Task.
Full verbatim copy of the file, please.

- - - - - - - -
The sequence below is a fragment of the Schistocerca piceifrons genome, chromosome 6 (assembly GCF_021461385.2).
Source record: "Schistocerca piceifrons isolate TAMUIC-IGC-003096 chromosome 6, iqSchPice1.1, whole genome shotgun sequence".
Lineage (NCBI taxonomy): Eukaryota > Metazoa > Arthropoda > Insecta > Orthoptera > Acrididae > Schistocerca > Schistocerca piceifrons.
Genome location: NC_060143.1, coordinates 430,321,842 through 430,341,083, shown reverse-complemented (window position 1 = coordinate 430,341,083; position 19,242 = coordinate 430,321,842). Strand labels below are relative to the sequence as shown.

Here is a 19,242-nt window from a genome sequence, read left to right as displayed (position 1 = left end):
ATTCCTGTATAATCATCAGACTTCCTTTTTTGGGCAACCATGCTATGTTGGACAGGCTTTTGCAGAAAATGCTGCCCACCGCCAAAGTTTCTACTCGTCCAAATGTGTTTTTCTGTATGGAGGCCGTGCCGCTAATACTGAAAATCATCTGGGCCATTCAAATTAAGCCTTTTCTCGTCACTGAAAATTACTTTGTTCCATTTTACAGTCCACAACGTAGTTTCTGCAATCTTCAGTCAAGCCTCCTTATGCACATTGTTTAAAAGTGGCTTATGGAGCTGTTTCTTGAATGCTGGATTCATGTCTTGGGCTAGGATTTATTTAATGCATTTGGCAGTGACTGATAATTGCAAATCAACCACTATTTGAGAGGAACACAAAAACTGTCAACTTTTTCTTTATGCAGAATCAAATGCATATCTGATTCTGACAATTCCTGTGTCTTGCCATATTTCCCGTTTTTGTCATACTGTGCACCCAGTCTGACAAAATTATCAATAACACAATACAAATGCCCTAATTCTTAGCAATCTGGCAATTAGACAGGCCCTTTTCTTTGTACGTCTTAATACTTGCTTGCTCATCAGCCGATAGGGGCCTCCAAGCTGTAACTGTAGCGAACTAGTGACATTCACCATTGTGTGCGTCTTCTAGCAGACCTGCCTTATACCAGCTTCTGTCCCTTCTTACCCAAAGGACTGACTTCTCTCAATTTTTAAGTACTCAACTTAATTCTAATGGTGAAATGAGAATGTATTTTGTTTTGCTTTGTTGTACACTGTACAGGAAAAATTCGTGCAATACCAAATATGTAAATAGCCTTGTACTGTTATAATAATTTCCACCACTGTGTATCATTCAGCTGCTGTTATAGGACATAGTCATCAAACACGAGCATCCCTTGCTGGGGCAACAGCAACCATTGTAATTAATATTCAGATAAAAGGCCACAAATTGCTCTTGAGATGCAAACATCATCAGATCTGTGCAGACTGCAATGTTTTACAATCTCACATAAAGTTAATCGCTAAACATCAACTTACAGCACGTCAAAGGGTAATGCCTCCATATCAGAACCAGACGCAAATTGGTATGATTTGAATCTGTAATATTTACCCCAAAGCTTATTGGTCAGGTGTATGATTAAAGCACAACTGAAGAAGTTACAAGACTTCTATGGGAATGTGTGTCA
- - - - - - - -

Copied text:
The sequence below is a fragment of the Schistocerca piceifrons genome, chromosome 6 (assembly GCF_021461385.2).
Source record: "Schistocerca piceifrons isolate TAMUIC-IGC-003096 chromosome 6, iqSchPice1.1, whole genome shotgun sequence".
Lineage (NCBI taxonomy): Eukaryota > Metazoa > Arthropoda > Insecta > Orthoptera > Acrididae > Schistocerca > Schistocerca piceifrons.
Genome location: NC_060143.1, coordinates 430,321,842 through 430,341,083, shown reverse-complemented (window position 1 = coordinate 430,341,083; position 19,242 = coordinate 430,321,842). Strand labels below are relative to the sequence as shown.

Here is a 19,242-nt window from a genome sequence, read left to right as displayed (position 1 = left end):
ATTCCTGTATAATCATCAGACTTCCTTTTTTGGGCAACCATGCTATGTTGGACAGGCTTTTGCAGAAAATGCTGCCCACCGCCAAAGTTTCTACTCGTCCAAATGTGTTTTTCTGTATGGAGGCCGTGCCGCTAATACTGAAAATCATCTGGGCCATTCAAATTAAGCCTTTTCTCGTCACTGAAAATTACTTTGTTCCATTTTACAGTCCACAACGTAGTTTCTGCAATCTTCAGTCAAGCCTCCTTATGCACATTGTTTAAAAGTGGCTTATGGAGCTGTTTCTTGAATGCTGGATTCATGTCTTGGGCTAGGATTTATTTAATGCATTTGGCAGTGACTGATAATTGCAAATCAACCACTATTTGAGAGGAACACAAAAACTGTCAACTTTTTCTTTATGCAGAATCAAATGCATATCTGATTCTGACAATTCCTGTGTCTTGCCATATTTCCCGTTTTTGTCATACTGTGCACCCAGTCTGACAAAATTATCAATAACACAATACAAATGCCCTAATTCTTAGCAATCTGGCAATTAGACAGGCCCTTTTCTTTGTACGTCTTAATACTTGCTTGCTCATCAGCCGATAGGGGCCTCCAAGCTGTAACTGTAGCGAACTAGTGACATTCACCATTGTGTGCGTCTTCTAGCAGACCTGCCTTATACCAGCTTCTGTCCCTTCTTACCCAAAGGACTGACTTCTCTCAATTTTTAAGTACTCAACTTAATTCTAATGGTGAAATGAGAATGTATTTTGTTTTGCTTTGTTGTACACTGTACAGGAAAAATTCGTGCAATACCAAATATGTAAATAGCCTTGTACTGTTATAATAATTTCCACCACTGTGTATCATTCAGCTGCTGTTATAGGACATAGTCATCAAACACGAGCATCCCTTGCTGGGGCAACAGCAACCATTGTAATTAATATTCAGATAAAAGGCCACAAATTGCTCTTGAGATGCAAACATCATCAGATCTGTGCAGACTGCAATGTTTTACAATCTCACATAAAGTTAATCGCTAAACATCAACTTACAGCACGTCAAAGGGTAATGCCTCCATATCAGAACCAGACGCAAATTGGTATGATTTGAATCTGTAATATTTACCCCAAAGCTTATTGGTCAGGTGTATGATTAAAGCACAACTGAAGAAGTTACAAGACTTCTATGGGAATGTGTGTCA